|“||What do you think? I couldn't care less [if I shot a woman or not]. It wouldn't have made a difference to me.||”|
Little is known about Dillon's early life, other than he was born on July 9, 1950 in Canton, Ohio, and resided in Magnolia. He also had a wife and a son, had a college education, and worked as a draftsman for a Canton waterworks company for twelve years. For reasons unknown, he embarked himself on a string of random shootings, starting with Donald Welling, who was walking or jogging alongside Road 94 in Tuscarawas County. After the third murder of the series, Dillon sent a typewrite letter to a local newspaper, detailing the killing of Jamie Paxton (the second victim), and claiming that although he had no personal animosity towards the young man, he was prompted by an irresistible compulsion to shoot him. The FBI soon became involved in the investigation when the fourth victim, Claude Hawkins, was shot while fishing near the Wills Creek dam in Coshocton County, the location being classified as federal property. Soon, a task force consisting of the FBI; officers from the Tuscarawas, Belmont, and Coshocton Counties; and officials from the Ohio Department of Natural Resources was assembled. During the investigation, during which there were only three known murders, it was discovered that a man named Kevin Loring, who died in Muskingum County while out deer hunting and the death being concluded as an accident, had actually been murdered. Ten days after the task force meeting, Dillon claimed his final known victim, Gary Bradley, who was fishing in Caldwell, Ohio. Sometime afterwards, he was placed under surveillance after a friend of Dillon's recognized him from a behavioral profile released by the FBI.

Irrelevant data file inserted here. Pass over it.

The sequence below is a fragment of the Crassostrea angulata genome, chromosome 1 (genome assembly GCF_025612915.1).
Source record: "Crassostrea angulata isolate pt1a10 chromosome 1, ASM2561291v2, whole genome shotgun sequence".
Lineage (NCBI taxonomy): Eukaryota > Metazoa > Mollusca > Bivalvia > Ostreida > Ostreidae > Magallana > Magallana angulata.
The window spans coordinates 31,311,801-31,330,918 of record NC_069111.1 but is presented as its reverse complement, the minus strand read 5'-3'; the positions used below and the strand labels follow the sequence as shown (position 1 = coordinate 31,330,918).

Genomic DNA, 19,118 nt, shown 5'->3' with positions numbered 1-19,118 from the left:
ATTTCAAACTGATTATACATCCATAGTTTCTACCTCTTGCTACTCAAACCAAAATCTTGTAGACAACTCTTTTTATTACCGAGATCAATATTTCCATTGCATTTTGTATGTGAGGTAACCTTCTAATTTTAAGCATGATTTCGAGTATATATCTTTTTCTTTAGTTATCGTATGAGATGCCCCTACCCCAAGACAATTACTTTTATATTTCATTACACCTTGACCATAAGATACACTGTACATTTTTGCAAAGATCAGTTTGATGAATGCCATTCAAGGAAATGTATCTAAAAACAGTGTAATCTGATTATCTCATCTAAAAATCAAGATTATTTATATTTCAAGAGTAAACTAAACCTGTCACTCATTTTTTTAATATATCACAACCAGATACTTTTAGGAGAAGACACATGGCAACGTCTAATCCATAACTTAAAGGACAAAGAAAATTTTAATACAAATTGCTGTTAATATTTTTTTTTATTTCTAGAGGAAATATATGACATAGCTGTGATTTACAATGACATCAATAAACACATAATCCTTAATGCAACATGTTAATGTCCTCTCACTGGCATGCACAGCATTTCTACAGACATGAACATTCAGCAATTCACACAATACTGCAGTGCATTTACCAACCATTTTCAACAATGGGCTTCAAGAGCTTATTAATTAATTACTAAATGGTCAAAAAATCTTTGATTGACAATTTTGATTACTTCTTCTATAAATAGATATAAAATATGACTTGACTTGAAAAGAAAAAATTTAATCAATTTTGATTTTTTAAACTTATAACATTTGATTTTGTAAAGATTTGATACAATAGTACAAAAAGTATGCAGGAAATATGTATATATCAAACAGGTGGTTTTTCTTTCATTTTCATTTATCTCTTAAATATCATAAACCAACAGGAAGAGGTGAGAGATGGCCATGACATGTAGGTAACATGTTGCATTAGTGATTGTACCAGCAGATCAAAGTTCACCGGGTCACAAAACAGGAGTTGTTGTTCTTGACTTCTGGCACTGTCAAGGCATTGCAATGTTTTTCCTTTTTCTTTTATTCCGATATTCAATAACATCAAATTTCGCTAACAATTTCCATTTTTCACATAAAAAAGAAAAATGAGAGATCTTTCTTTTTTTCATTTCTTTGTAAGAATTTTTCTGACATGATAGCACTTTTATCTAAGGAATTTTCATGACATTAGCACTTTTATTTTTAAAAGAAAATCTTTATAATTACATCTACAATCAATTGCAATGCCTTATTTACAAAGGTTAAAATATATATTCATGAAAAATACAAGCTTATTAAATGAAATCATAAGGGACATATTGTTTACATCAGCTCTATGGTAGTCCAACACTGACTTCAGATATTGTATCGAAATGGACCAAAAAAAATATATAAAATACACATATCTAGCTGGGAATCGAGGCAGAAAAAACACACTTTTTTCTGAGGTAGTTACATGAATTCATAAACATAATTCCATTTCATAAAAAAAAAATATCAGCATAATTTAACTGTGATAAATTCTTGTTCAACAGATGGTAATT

Despite the surveillance, Dillon would attempt to kill Larry Oller in Tuscarawas County, but he missed him and Oller escaped uninjured. Sometime later, he sold the rifle used in the killings to an unidentified gun dealer. On November 27, 1992, Dillon was arrested on a weapons charge and placed under probation for illegally owning a silencer. It was apparently at this point that he confessed to having committed the sniper shootings, and on July 12, 1993, Dillon plead guilty to the five murders in court. During the ensuing trial, he was interrogated by psychiatrist Jeffrey Smalldon, who deemed him to be sane to stand trial despite allegations made by Dillon that a voice in his head commanded him to commit the murders. Also, investigators were able to find the gun dealer who bought Dillon's rifle and successfully recovered the weapon from him. He was soon found guilty and sentenced to five consecutive sentences of thirty years to life with no possibility of parole for aggravated murder, being incarcerated in the Southern Ohio Correctional Facility. Afterwards, Dillon began sending letters to Smalldon, in which he stated that he felt guilt from his actions. An attempt had been made to sell Dillon's story to Hollywood, which was responded by the passage of the Paxton Bill, named after Dillon's second victim Jamie Paxton; the bill prevented killers or their relatives from profiting from their crimes. In 2011, Dillon became ill from cancer and died three weeks later in the prison wing of Corrections Medical Center, on October 21.